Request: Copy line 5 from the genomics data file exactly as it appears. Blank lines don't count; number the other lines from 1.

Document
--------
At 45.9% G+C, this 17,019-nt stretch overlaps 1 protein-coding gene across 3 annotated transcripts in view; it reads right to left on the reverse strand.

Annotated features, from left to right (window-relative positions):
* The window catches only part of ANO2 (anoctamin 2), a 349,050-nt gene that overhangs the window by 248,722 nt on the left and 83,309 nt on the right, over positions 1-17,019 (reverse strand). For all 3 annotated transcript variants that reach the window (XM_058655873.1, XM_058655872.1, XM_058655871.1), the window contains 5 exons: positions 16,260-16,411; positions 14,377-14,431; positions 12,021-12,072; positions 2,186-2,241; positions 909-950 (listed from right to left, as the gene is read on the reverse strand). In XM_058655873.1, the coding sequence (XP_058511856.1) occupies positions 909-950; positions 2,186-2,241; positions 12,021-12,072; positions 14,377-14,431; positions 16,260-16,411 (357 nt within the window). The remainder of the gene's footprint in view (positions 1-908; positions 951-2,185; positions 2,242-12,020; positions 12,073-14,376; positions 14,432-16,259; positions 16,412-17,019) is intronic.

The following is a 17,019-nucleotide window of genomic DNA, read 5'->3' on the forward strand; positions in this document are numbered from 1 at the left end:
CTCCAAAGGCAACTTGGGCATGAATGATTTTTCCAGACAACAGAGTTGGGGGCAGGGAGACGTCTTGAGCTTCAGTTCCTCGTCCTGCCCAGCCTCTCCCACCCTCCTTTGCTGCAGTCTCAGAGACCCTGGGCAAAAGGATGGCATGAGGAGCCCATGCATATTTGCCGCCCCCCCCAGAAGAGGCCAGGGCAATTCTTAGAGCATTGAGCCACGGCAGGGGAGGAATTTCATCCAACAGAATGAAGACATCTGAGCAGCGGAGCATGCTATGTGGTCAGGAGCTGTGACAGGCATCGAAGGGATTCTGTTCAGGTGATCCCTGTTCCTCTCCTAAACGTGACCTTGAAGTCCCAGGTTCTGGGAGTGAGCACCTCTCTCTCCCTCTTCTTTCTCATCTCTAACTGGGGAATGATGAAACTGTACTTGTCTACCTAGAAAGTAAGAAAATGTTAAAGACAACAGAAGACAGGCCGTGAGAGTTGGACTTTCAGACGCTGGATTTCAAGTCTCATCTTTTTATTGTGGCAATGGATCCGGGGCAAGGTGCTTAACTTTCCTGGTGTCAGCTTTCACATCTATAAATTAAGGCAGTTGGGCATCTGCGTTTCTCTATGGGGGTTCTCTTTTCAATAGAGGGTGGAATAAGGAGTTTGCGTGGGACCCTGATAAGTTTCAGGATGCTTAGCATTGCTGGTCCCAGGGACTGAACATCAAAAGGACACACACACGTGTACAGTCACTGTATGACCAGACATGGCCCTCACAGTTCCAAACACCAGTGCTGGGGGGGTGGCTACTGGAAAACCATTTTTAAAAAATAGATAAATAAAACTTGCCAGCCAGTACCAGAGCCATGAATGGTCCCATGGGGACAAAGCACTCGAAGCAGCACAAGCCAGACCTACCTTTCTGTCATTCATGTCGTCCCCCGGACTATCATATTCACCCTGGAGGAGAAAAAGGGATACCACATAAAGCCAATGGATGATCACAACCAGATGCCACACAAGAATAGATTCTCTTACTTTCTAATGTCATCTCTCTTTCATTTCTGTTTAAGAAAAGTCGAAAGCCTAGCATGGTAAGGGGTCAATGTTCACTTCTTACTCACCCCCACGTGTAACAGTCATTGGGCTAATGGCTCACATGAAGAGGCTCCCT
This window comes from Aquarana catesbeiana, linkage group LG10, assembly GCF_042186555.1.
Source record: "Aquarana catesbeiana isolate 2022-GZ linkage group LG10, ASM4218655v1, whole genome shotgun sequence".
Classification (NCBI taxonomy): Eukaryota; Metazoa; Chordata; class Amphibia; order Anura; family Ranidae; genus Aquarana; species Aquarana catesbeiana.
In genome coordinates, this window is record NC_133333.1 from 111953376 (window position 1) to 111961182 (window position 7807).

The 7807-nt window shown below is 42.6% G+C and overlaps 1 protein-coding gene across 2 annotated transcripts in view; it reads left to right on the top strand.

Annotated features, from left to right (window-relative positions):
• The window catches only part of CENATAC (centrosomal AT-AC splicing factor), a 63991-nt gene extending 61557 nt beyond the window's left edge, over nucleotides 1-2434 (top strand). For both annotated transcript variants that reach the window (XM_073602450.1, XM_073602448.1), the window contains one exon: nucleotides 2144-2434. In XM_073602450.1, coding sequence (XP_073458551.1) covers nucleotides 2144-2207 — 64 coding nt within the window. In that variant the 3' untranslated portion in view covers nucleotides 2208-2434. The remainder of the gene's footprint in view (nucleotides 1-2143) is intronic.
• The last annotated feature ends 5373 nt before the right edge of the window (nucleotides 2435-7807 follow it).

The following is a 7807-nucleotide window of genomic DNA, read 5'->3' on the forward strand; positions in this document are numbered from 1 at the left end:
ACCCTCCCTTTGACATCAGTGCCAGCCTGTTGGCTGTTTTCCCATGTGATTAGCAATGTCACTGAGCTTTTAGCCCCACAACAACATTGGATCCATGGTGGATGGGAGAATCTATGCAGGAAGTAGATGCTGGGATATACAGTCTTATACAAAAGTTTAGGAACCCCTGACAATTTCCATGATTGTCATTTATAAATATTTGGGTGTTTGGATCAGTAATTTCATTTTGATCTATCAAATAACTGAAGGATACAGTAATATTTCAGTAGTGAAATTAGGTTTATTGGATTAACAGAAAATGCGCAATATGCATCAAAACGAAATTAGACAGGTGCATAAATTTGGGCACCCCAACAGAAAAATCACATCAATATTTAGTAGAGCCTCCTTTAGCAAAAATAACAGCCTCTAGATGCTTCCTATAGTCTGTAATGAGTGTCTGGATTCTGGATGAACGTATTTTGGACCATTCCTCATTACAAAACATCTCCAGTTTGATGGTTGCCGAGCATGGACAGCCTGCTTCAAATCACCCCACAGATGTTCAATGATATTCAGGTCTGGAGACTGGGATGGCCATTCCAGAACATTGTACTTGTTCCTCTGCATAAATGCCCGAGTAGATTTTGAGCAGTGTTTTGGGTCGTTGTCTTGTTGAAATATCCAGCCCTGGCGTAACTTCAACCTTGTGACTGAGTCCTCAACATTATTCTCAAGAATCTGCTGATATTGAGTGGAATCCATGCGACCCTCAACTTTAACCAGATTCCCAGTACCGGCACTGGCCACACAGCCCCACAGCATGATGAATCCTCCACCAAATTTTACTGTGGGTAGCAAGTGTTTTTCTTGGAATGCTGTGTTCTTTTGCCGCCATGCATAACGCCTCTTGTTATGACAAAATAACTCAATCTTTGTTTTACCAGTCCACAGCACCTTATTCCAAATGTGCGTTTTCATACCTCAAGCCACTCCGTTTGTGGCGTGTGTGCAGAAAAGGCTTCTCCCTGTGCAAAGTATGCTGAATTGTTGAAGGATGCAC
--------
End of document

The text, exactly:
CTCCAAAGGCAACTTGGGCATGAATGATTTTTCCAGACAACAGAGTTGGGGGCAGGGAGACGTCTTGAGCTTCAGTTCCTCGTCCTGCCCAGCCTCTCCCACCCTCCTTTGCTGCAGTCTCAGAGACCCTGGGCAAAAGGATGGCATGAGGAGCCCATGCATATTTGCCGCCCCCCCCAGAAGAGGCCAGGGCAATTCTTAGAGCATTGAGCCACGGCAGGGGAGGAATTTCATCCAACAGAATGAAGACATCTGAGCAGCGGAGCATGCTATGTGGTCAGGAGCTGTGACAGGCATCGAAGGGATTCTGTTCAGGTGATCCCTGTTCCTCTCCTAAACGTGACCTTGAAGTCCCAGGTTCTGGGAGTGAGCACCTCTCTCTCCCTCTTCTTTCTCATCTCTAACTGGGGAATGATGAAACTGTACTTGTCTACCTAGAAAGTAAGAAAATGTTAAAGACAACAGAAGACAGGCCGTGAGAGTTGGACTTTCAGACGCTGGATTTCAAGTCTCATCTTTTTATTGTGGCAATGGATCCGGGGCAAGGTGCTTAACTTTCCTGGTGTCAGCTTTCACATCTATAAATTAAGGCAGTTGGGCATCTGCGTTTCTCTATGGGGGTTCTCTTTTCAATAGAGGGTGGAATAAGGAGTTTGCGTGGGACCCTGATAAGTTTCAGGATGCTTAGCATTGCTGGTCCCAGGGACTGAACATCAAAAGGACACACACACGTGTACAGTCACTGTATGACCAGACATGGCCCTCACAGTTCCAAACACCAGTGCTGGGGGGGTGGCTACTGGAAAACCATTTTTAAAAAATAGATAAATAAAACTTGCCAGCCAGTACCAGAGCCATGAATGGTCCCATGGGGACAAAGCACTCGAAGCAGCACAAGCCAGACCTACCTTTCTGTCATTCATGTCGTCCCCCGGACTATCATATTCACCCTGGAGGAGAAAAAGGGATACCACATAAAGCCAATGGATGATCACAACCAGATGCCACACAAGAATAGATTCTCTTACTTTCTAATGTCATCTCTCTTTCATTTCTGTTTAAGAAAAGTCGAAAGCCTAGCATGGTAAGGGGTCAATGTTCACTTCTTACTCACCCCCACGTGTAACAGTCATTGGGCTAATGGCTCACATGAAGAGGCTCCCT